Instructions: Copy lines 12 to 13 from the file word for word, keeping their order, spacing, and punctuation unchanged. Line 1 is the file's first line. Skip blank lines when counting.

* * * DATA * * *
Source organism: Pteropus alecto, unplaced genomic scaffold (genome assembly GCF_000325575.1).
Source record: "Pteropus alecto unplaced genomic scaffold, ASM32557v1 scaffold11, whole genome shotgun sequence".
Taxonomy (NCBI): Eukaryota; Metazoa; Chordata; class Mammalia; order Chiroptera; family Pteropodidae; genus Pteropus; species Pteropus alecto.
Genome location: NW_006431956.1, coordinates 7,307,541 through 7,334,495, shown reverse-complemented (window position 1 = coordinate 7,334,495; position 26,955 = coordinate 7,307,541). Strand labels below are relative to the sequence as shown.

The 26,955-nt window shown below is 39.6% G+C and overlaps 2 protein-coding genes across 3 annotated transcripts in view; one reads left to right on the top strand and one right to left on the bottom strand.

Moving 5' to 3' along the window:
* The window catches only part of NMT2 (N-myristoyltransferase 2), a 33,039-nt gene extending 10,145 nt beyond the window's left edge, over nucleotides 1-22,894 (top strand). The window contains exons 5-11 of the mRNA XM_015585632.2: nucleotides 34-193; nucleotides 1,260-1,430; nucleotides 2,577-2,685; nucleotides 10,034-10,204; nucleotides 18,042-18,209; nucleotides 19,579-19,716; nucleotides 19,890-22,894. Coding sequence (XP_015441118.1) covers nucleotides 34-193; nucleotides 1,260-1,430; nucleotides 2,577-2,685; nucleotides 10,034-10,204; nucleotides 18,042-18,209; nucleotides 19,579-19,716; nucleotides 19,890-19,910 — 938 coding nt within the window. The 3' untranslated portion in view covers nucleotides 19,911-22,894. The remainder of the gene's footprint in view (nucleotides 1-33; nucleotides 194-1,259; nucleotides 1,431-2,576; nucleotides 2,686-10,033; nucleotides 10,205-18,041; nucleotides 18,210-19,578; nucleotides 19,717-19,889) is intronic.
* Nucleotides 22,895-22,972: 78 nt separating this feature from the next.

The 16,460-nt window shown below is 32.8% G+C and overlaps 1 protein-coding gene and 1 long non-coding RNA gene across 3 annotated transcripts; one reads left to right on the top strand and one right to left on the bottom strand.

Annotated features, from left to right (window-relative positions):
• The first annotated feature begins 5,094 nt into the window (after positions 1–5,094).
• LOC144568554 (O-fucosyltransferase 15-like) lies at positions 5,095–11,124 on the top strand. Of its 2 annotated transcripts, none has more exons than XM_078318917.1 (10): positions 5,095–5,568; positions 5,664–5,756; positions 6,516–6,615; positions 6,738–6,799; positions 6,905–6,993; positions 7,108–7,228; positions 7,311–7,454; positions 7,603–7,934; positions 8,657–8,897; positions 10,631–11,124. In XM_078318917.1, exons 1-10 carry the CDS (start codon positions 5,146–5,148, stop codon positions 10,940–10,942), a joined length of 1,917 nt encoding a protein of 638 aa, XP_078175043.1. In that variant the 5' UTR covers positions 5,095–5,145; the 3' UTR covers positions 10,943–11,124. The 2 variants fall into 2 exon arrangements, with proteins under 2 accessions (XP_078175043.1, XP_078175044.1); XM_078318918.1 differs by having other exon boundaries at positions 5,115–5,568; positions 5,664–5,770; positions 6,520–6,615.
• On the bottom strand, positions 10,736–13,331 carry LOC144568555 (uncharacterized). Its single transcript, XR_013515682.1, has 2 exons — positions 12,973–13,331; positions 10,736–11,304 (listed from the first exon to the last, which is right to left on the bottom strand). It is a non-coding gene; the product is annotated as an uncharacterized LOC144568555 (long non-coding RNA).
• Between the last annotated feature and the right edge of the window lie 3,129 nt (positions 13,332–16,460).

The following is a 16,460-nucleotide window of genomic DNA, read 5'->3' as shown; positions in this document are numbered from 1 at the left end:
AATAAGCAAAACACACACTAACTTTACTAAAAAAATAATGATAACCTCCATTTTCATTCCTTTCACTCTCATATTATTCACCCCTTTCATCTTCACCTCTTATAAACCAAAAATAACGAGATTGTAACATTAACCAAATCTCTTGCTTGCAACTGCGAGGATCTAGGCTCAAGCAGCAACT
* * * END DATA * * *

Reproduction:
• LOC144568554 (O-fucosyltransferase 15-like) lies at positions 5,095–11,124 on the top strand. Of its 2 annotated transcripts, none has more exons than XM_078318917.1 (10): positions 5,095–5,568; positions 5,664–5,756; positions 6,516–6,615; positions 6,738–6,799; positions 6,905–6,993; positions 7,108–7,228; positions 7,311–7,454; positions 7,603–7,934; positions 8,657–8,897; positions 10,631–11,124. In XM_078318917.1, exons 1-10 carry the CDS (start codon positions 5,146–5,148, stop codon positions 10,940–10,942), a joined length of 1,917 nt encoding a protein of 638 aa, XP_078175043.1. In that variant the 5' UTR covers positions 5,095–5,145; the 3' UTR covers positions 10,943–11,124. The 2 variants fall into 2 exon arrangements, with proteins under 2 accessions (XP_078175043.1, XP_078175044.1); XM_078318918.1 differs by having other exon boundaries at positions 5,115–5,568; positions 5,664–5,770; positions 6,520–6,615.
• On the bottom strand, positions 10,736–13,331 carry LOC144568555 (uncharacterized). Its single transcript, XR_013515682.1, has 2 exons — positions 12,973–13,331; positions 10,736–11,304 (listed from the first exon to the last, which is right to left on the bottom strand). It is a non-coding gene; the product is annotated as an uncharacterized LOC144568555 (long non-coding RNA).